Creator’s ref. no.:
IP (Institute’s) ref. no.:
Fonds title: United Nations War Crimes Commission
Fonds title in Polish: Komisja ds. Zbrodni Wojennych Narodów Zjednoczonych
Inclusive dates: 1946–1948
Document language(s): English, French
Number of files:
Archive location: Wiener Library, Russell Square, London
Information on the fonds:
The United Nations War Crimes Commission (UNWCC) operated between 1943 and 1948 to identify, classify and assist national governments in prosecuting war criminals from Europe and East Asia. Working in parallel with the Nuremberg Tribunal and the International Military Tribunal for the Far East, it assisted in an unprecedented number of over 30,000 cases, despite resistance from Allied politicians who, for various reasons, preferred to forget the crimes committed by the Axis powers.
In the course of its work, the Commission collected well-documented, internationally verified cases not only against generals and heads of state, but also against individual soldiers and troops, and also for lower-level crimes. The UNWCC set new standards by prosecuting suspects of a wide range of crimes, including sexual violence, torture (including waterboarding), large-scale massacres, which are now classified as genocide and crimes against humanity.
The material is kept in microfilm rolls
Rolls 1–26 (our ref. no. IP/Arch/1/1/1 – IP/Arch/1/1/26) contain documents on:
- Belgium, Canada, China, Czechoslovakia, Denmark, France, Greece, Luxembourg, the Netherlands, Norway, Poland, Great Britain, Yugoslavia, the USA versus Germany;
- Ethiopia, France, Greece, Great Britain, Yugoslavia versus Italy;
- Czechoslovakia, Yugoslavia versus Hungary;
- Greece, Yugoslavia versus Albania;
- Greece, Yugoslavia versus Bulgaria;
- Great Britain versus Romania;
- Australia, France, Great Britain, the USA versus Japan.
Rolls 27–29 (IP/Arch/1/1/27 – IP/Arch/1/1/29):
- lists of suspected war criminals
Rolls 30–31 (IP/Arch/1/1/30 – IP/Arch/1/1/31):
- retracted accusations
Roll 32 (IP/Arch/1/1/32):
- Index – a list of accused war criminals and the UNWCC’s declaration of their status
UNWCC operational documents:
- Rolls 33–41 (IP/Arch/1/1/33 – IP/Arch/1/1/41) contain, among others, notes from meetings, legal opinions, Nazi documentation (e.g. German police handbook), courtroom instructions, publications on war crimes, report on Dachau, correspondence with delegations in states with which the UNWCC was concerned.
- Rolls 37–40 (IP/Arch/1/1/37 – IP/Arch/1/1/40) contain, among others, lists of concentration camp staff in Auschwitz-Birkenau, Buchenwald, Dachau, Flossenburg Mauthausen, Mauthausen-Gusen, Natzweiler, Oranienberg-Sachsenhausen, Ravensbrück, Papenburg-Esterwegen, Gross-Rosen, Neungamme, Stutthof, an alphabetical list of war criminals.
- Rolls 41–48 (IP/Arch/1/1/41 – IP/Arch/1/1/48): documents from CROWCASS (Central Registry of War Criminals and Security Suspects).
- Rolls 48–50 (IP/Arch/1/1/48 – IP/Arch/1/1/50): documents on South-East Asia, mainly Japanese war criminals and their trials.
- Rolls 50–115 (IP/Arch/1/1/50 – IP/Arch/1/1/115): reports from the trials of war criminals.
- Rolls 116–120 (IP/Arch/1/1/116 – IP/Arch/1/1/120): transcriptions from the Yamashita trial.
- Rolls 118–170 (IP/Arch/1/1/118 – IP/Arch/1/1/170): fragments of transcription from the trials before the International Military Tribunal for the Far East.
- Roll 171 (IP/Arch/1/1/171): various documents.
- Rolls NDX1-NDX9 (IP/Arch/1/1/NDX01 – IP/Arch/1/1/NDX09): card index of suspected war criminals.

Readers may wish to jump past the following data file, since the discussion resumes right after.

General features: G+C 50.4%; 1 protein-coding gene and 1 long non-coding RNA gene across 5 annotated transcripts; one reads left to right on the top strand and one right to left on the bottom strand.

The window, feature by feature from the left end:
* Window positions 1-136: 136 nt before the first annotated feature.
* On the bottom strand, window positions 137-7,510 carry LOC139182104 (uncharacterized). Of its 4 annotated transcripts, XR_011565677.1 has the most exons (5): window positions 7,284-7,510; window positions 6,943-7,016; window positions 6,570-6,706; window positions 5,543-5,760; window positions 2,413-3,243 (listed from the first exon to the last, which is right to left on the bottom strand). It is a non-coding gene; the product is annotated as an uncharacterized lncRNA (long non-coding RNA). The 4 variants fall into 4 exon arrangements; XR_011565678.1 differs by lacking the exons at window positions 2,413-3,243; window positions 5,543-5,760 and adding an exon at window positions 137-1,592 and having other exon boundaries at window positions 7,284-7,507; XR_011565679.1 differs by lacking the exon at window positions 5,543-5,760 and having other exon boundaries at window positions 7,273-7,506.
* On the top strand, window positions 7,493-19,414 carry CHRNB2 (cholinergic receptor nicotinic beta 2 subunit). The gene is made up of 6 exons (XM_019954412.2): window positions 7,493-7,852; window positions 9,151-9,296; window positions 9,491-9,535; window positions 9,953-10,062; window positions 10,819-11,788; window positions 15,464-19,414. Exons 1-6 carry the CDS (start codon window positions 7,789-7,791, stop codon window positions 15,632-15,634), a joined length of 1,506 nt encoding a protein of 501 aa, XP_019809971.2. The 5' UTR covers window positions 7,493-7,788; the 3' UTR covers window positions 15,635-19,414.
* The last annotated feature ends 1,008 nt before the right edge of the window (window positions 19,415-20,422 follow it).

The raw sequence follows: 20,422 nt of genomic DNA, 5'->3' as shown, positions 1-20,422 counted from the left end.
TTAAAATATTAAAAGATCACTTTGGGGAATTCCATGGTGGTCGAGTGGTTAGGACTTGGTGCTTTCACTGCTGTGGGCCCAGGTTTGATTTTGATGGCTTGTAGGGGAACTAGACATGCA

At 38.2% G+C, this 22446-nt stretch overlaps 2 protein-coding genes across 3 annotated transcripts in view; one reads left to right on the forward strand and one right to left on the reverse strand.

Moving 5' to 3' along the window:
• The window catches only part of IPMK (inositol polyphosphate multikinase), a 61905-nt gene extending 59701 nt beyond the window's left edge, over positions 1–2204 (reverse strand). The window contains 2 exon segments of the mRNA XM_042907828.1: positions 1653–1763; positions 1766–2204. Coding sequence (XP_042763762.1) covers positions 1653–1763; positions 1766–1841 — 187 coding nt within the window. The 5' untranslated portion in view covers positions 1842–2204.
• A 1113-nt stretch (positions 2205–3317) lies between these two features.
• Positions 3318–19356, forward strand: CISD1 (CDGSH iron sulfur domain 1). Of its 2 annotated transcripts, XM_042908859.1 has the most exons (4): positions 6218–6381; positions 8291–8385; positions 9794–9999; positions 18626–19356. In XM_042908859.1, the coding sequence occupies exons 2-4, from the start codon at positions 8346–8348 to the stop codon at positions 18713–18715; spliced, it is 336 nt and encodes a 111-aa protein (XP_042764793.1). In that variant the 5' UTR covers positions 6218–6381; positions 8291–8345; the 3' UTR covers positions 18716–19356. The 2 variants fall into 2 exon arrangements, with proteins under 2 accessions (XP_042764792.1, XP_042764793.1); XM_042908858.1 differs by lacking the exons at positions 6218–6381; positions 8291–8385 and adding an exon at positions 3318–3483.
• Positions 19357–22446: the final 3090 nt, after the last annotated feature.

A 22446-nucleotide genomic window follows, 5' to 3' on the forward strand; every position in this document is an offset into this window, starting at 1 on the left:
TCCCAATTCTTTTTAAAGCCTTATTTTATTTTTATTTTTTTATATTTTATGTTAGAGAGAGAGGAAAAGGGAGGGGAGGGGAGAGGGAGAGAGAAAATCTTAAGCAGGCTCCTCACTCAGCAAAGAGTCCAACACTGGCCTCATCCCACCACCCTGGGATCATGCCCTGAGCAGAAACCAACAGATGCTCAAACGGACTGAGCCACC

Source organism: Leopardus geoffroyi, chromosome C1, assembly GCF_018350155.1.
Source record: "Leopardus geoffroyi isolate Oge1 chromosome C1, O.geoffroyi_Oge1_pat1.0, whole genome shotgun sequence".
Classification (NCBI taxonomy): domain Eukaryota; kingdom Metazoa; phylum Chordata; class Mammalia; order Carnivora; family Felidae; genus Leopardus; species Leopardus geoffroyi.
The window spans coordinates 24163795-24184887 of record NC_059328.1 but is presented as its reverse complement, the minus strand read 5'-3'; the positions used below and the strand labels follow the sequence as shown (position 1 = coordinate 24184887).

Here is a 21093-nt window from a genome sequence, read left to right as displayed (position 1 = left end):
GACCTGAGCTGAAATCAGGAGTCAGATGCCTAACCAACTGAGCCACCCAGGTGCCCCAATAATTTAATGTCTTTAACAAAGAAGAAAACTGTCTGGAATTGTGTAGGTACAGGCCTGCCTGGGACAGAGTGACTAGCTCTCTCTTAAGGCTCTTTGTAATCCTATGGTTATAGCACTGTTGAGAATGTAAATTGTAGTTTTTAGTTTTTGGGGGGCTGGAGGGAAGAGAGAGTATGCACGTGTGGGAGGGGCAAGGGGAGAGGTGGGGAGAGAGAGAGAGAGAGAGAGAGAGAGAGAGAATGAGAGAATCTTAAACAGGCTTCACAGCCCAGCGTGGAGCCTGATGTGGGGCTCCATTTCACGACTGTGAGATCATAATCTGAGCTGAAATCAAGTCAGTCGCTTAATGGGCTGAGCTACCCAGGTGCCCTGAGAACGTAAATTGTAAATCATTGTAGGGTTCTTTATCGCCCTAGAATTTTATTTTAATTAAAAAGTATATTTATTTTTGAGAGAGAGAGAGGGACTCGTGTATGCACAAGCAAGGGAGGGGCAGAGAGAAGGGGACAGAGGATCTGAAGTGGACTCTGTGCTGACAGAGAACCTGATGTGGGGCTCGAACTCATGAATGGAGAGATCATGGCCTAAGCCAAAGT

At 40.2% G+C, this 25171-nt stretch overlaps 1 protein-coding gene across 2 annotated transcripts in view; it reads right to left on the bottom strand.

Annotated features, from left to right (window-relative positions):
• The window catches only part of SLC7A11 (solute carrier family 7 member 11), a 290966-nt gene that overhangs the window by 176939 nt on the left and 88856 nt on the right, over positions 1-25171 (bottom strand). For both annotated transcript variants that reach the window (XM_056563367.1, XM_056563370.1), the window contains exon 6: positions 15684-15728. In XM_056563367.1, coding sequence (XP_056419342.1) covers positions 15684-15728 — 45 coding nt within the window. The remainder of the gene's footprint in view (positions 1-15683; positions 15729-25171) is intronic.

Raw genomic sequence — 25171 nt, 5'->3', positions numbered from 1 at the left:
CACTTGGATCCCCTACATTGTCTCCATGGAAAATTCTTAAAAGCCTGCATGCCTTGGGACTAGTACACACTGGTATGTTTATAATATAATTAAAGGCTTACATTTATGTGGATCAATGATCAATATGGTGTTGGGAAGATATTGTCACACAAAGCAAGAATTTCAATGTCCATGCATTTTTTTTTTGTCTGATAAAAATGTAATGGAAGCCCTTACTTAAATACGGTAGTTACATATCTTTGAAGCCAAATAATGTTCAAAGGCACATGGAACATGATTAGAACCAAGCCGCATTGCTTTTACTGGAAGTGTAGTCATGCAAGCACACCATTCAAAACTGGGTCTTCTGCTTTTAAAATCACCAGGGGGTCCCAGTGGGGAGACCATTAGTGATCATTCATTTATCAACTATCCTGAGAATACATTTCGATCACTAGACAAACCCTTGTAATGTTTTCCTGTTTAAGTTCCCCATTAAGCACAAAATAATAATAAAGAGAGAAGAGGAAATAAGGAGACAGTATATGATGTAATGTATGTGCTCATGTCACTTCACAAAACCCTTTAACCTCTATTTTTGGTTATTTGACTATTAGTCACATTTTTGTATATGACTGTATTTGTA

Ever since it was established, the Witold Pilecki Institute of Solidarity and Valor has been collecting and sharing documents that present the multiple historical facets of the last century. Many of them were previously split up, lost, or forgotten. Some were held in archives on other continents. To facilitate research, we have created an innovative digital archive that enables easy access to the source material. We are striving to gather as many archives as possible in one place. As a result, it takes little more than a few clicks to learn about the history of Poland and its citizens in the 20th century.
The Institute’s website contains a description of the collections available in the reading room as well as the necessary information to plan a visit. The documents themselves are only available in the Institute’s reading room, a public space where material is available free of charge to researchers and anyone interested in the topics collected there. The reading room also offers a friendly environment for quiet work.
The materials are obtained from institutions, public archives, both domestic and international social organizations, as well as from private individuals. The collections are constantly being expanded. A full-text search engine that searches both the content of the documents and their metadata allows the user to reach the desired source with ease. Another way to navigate the accumulated resources is to search according to the archival institutions from which they originate and which contain hierarchically arranged fonds and files.
Most of the archival materials are in open access on computers in the reading room. Some of our collections, e.g. from the Bundesarchiv, are subject to the restrictions on availability resulting from agreements between the Institute and the institutions which transfer them. An appropriate declaration must be signed upon arrival at the reading room in order to gain immediate access to these documents.
Before your visit, we recommend familiarizing yourself with the scope and structure of our archival, library and audio-visual resources, as well as with the regulations for visiting and using the collections.
All those wishing to access our collections are invited to the Pilecki Institute at ul. Foksal 17 in Warsaw. The reading room is open from 9–15, Monday to Friday. An appointment must be made in advance by emailing email@example.com or calling (+48) 22 182 24 75.